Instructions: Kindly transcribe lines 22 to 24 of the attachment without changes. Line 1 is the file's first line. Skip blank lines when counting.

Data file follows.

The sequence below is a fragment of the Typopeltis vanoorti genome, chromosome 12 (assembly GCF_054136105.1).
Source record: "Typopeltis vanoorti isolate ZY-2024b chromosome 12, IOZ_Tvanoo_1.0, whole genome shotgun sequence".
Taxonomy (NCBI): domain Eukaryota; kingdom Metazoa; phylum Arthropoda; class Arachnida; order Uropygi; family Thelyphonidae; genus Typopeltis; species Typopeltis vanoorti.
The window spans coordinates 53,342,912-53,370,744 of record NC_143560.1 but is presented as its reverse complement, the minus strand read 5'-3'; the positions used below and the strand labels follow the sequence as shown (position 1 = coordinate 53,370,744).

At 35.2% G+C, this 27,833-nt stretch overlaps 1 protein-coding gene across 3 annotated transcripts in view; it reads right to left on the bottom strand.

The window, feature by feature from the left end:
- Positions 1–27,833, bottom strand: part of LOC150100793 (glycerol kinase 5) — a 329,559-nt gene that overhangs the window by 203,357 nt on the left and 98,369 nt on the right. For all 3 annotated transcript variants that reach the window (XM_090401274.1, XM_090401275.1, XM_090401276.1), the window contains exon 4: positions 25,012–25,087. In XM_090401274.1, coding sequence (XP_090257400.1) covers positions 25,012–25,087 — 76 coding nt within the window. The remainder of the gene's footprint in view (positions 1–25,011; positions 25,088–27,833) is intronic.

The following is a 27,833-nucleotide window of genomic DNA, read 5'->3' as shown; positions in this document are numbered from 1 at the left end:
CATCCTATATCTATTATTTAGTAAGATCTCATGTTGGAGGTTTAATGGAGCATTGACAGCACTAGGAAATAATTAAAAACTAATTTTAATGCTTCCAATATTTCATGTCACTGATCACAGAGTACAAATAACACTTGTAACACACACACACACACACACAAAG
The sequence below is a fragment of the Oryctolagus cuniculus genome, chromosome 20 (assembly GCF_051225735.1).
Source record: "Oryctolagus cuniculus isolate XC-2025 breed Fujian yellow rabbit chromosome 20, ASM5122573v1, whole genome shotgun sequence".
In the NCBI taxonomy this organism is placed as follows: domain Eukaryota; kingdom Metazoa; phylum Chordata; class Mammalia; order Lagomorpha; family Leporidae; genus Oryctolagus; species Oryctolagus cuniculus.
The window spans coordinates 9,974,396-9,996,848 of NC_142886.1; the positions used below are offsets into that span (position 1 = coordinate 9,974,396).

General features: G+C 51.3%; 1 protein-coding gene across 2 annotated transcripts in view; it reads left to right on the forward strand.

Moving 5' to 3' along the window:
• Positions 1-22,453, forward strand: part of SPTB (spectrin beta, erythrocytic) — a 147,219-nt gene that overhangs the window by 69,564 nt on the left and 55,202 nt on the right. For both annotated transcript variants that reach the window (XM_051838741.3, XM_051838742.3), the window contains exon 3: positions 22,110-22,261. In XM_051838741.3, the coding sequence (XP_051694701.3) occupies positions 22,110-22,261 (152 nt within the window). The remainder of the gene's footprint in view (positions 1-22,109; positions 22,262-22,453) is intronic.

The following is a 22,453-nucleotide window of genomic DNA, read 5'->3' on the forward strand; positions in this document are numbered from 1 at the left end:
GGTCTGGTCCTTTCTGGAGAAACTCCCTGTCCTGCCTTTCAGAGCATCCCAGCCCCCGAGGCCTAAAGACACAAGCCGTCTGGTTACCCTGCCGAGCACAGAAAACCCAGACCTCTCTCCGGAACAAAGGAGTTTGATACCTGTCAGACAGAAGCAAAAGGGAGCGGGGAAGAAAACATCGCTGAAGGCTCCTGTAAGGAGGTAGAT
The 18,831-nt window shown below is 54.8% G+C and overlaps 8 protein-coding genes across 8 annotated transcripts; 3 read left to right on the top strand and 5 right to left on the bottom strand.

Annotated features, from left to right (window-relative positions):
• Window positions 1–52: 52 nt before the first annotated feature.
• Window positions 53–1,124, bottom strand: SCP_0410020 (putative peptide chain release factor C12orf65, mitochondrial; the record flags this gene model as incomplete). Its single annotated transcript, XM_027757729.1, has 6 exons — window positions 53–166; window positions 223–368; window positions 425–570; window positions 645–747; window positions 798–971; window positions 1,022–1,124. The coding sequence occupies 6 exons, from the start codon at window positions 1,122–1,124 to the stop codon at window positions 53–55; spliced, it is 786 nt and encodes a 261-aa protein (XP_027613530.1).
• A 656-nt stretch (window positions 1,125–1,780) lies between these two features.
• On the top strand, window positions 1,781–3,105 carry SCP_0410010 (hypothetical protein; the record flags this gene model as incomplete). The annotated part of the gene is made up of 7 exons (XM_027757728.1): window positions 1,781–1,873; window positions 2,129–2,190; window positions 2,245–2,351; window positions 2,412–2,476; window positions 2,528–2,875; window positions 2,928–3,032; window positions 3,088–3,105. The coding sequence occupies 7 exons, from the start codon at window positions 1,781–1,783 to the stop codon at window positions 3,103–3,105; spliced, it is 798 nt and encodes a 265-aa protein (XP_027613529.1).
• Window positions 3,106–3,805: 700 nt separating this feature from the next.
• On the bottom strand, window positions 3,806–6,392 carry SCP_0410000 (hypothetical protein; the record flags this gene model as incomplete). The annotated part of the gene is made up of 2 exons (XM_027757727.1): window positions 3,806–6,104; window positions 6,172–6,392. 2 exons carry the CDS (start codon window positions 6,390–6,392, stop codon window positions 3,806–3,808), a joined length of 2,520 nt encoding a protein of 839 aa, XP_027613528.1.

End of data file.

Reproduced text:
• Window positions 53–1,124, bottom strand: SCP_0410020 (putative peptide chain release factor C12orf65, mitochondrial; the record flags this gene model as incomplete). Its single annotated transcript, XM_027757729.1, has 6 exons — window positions 53–166; window positions 223–368; window positions 425–570; window positions 645–747; window positions 798–971; window positions 1,022–1,124. The coding sequence occupies 6 exons, from the start codon at window positions 1,122–1,124 to the stop codon at window positions 53–55; spliced, it is 786 nt and encodes a 261-aa protein (XP_027613530.1).
• A 656-nt stretch (window positions 1,125–1,780) lies between these two features.
• On the top strand, window positions 1,781–3,105 carry SCP_0410010 (hypothetical protein; the record flags this gene model as incomplete). The annotated part of the gene is made up of 7 exons (XM_027757728.1): window positions 1,781–1,873; window positions 2,129–2,190; window positions 2,245–2,351; window positions 2,412–2,476; window positions 2,528–2,875; window positions 2,928–3,032; window positions 3,088–3,105. The coding sequence occupies 7 exons, from the start codon at window positions 1,781–1,783 to the stop codon at window positions 3,103–3,105; spliced, it is 798 nt and encodes a 265-aa protein (XP_027613529.1).